The way battles work is why fighting NPCs is more profitable than PCs.  A hero with the appropriate number of ballista can defeat all the defences of an NPC city while taking no losses.  Send transports with them and you can gain much more resources than you can build in the same time.  NPCs basically become resource ATMs.

Once you get out of your 7 day period, and assuming you are part of an alliance, you then enter into the world of negotiations.  Eventually, fighting NPCs grows old and you want to take on some other players.  Attacking the wrong player in the wrong alliance can result in a war that could turn out badly for your entire alliance.  At the beginning of week 4, another alliance declared war on my alliance and attacked one of our member’s cities.  No warning, no discussion, just attack.  We sent off a note to find out why, but they didn’t reply.  So, we checked with our friendly alliances and then unleashed hell on the offending alliance.  We didn’t just return fire on the offending player, but his whole alliance.  We ended up taking a half dozen cities from their players and putting a serious hurt on their entire alliance.  Of course, this was followed by lots of whining and more negotiations as it turned out the leader of the alliance that declared war on us was a secondary account for the leader of another alliance, who was an ally of an ally, and so on… the fallout was funny as alliances turned on him and supported us, but the real lesson is that it could easily go the other way if we didn’t vet our targets properly.

The best feature of all, however, is that no one can take your “last” city.  If you have 5 towns and fall under heavy PvP siege, they can take 4 and they can farm your last, but they can’t take it, and you never lose your technology research.  And if you’ve saved up some city teleporters, you can always flee.  You can also hit the “Restart” button and start from scratch, keeping the same lord name and nothing else.

All in all, Evony is fairly well built and balanced, more so than other free RTS-like games I’ve tried online.  Its fun, and with planning of your buildings, you can actually schedule days away from the game where you are researching new technologies and building high level buildings and won’t need to check in.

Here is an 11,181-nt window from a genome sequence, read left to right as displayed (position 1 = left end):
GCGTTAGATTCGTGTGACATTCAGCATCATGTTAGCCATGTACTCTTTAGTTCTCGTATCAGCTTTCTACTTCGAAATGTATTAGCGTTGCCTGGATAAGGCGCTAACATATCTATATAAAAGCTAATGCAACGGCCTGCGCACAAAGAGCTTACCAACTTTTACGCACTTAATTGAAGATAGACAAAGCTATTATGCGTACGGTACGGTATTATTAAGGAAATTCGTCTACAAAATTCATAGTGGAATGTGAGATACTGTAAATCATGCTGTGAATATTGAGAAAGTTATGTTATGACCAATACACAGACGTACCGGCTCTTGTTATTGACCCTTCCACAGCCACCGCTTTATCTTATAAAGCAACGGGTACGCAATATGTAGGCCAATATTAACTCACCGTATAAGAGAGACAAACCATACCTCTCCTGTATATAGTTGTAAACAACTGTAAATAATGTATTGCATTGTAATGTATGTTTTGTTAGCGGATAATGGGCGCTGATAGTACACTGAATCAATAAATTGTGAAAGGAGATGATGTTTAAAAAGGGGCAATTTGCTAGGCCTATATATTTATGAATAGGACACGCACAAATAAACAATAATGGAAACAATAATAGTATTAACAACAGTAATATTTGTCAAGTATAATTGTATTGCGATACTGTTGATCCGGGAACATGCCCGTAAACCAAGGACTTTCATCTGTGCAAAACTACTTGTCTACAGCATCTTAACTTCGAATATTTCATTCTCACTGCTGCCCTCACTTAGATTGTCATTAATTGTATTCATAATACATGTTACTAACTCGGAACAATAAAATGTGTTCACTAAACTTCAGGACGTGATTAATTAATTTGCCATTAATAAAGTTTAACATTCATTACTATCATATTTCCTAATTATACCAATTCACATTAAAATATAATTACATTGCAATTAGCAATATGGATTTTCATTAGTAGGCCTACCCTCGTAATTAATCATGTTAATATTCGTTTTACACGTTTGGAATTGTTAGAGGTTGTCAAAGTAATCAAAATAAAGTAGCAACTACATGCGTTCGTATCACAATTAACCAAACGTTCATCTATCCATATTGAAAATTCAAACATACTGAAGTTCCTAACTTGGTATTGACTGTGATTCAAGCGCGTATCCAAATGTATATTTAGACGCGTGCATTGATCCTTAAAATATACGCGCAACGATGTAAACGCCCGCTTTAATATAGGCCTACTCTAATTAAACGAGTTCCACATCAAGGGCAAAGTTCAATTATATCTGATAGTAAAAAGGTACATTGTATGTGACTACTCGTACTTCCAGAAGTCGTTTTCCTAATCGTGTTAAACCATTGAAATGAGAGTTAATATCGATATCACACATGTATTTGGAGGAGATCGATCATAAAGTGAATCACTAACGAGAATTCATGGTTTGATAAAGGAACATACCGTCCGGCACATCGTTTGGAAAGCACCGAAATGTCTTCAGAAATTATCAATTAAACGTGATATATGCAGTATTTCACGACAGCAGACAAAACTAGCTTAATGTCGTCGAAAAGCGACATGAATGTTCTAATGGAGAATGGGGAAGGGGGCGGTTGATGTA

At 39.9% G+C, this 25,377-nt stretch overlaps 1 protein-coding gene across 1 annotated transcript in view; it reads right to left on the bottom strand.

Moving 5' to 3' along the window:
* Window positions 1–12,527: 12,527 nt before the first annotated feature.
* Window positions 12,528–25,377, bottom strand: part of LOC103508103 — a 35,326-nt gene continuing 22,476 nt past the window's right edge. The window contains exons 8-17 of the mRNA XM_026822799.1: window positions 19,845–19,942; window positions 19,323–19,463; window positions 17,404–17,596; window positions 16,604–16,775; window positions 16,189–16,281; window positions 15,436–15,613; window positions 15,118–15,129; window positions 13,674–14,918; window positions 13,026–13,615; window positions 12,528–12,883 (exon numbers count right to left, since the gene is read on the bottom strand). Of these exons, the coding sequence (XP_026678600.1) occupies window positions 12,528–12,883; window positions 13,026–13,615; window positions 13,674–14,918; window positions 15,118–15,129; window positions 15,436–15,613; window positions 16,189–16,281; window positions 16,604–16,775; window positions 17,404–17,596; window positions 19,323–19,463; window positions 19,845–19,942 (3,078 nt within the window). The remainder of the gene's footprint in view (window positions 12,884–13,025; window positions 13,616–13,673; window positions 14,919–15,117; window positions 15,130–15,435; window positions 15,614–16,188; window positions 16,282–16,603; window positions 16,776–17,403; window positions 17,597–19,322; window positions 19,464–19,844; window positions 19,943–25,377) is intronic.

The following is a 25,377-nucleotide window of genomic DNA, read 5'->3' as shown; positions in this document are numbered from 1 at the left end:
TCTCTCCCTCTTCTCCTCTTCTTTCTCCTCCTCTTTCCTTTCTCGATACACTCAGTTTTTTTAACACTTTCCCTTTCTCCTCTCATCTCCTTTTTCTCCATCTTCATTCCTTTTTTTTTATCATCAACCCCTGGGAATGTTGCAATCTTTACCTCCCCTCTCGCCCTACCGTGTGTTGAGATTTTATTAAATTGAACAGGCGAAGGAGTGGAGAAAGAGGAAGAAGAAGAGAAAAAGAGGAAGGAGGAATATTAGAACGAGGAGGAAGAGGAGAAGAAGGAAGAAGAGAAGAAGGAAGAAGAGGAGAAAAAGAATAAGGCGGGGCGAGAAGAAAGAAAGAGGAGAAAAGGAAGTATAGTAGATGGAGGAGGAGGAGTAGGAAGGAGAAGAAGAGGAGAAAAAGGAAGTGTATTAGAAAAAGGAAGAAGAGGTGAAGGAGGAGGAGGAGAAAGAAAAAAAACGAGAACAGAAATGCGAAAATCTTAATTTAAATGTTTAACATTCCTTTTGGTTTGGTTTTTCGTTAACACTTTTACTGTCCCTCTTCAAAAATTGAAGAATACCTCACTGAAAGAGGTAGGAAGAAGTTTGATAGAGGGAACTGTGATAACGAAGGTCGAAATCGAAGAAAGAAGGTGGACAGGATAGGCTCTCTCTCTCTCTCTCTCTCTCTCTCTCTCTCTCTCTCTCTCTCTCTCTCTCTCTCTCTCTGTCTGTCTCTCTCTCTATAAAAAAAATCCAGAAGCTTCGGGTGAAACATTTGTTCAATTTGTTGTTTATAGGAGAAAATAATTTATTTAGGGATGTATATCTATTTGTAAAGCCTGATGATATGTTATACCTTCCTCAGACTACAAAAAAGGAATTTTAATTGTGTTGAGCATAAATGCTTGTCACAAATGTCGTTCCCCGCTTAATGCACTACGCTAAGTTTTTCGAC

I’ve played Evony for 30 days, and I’m going to keep playing.  With 100 player limits on alliance sizes, it doesn’t appear to suffer from the alliance domination problems that other games do, and will keep it interesting for far longer.

Revisiting Travian

Back in October, I reviewed my experience with the web based game Travian, and now that I am no longer going to be playing it, I would like to say just a bit more.

If you decide to play Travian, bring friends.  If you don’t have friends to bring, make friends, fast.  And if the friends you bring or the friends you make do not play seriously and begin immediately amassing power and strength, dump them and get new friends.

That may seem a little hardcore, but it is pretty much true.  Travian is a PvP game.  Building cities takes more time than conquering cities.  So if you don’t join a big alliance and start conquering other people, other people will start conquering you.

So, to that end, while I said previously that I wouldn’t be playing the game anymore, I won’t… but I would consider it if a big group of people were planning to play it and let me join in with them.

The Alliance is Bored

Lately, as I play my new blood elf hunter, I have been frequenting the Tarren Mill and Hammerfall.

Tarren Mill is under attack!

Why yes, yes it is. Tarren Mill is being slaughtered, probably as you read this. A group of well geared level 70’s are sitting on the hill (or worse, sitting in town) killing all the NPCs. The master tailor is dead, so are the quest givers, and the innkeeper… everyone, all gone. You get maybe five minutes to do your thing after respawns before they wade in again.

Hammerfall is under attack!

Look! Epic mounted level 70’s are riding through town again and killing everything! The guards at the entrance to the battleground are dead? You don’t say! Oh look, they’ve accidently attacked the flight path guy, all those spawns should keep them out for twenty minutes.

But why do I say the Alliance is bored? Well, because 95% of the Horde who frequent these areas are level 25 to 35, and most of the NPCs are 40 to 50. Are there no battlegrounds for these people to fight in? Are there no towers for them to siege? Oh… wait… I forgot, the Alliance outnumber the Horde on Durotan… I’d tell you by how much, but despite all the info you can see in the Armory you can’t get simple info like population counts! But wait, players have been running a census for a long time, so while not 100% accurate, it is close… almost 3 to 1.

So far, I’m decent at PvP, but I haven’t been able to win a 3 to 1 fight, especially when I’m level 32 and my opponents are all over 60.

If you read my blog, and you want to play WoW, come to Durotan and play on the Horde side. I’m usually playing Calibre or Wayd. Look me up and maybe I’ll hook you up with a little funds to get you up and running as long as you promise to spit in the eye of any Alliance you run across.

Alliance: Good doesn`t mean Nice

Ishiro and Lorilai head to Winterspring to do battle with demons in the south because Ishiro needs some felcloth. Unfortunately, seeing as we have gotten all our gear doing quests and picking stuff up as we go, never in the auction house, we are poorly equiped to handle level 60 elites as a duo. So after getting our spirits crammed back into our bodies, we decide to do something else instead. Quests in Silithus.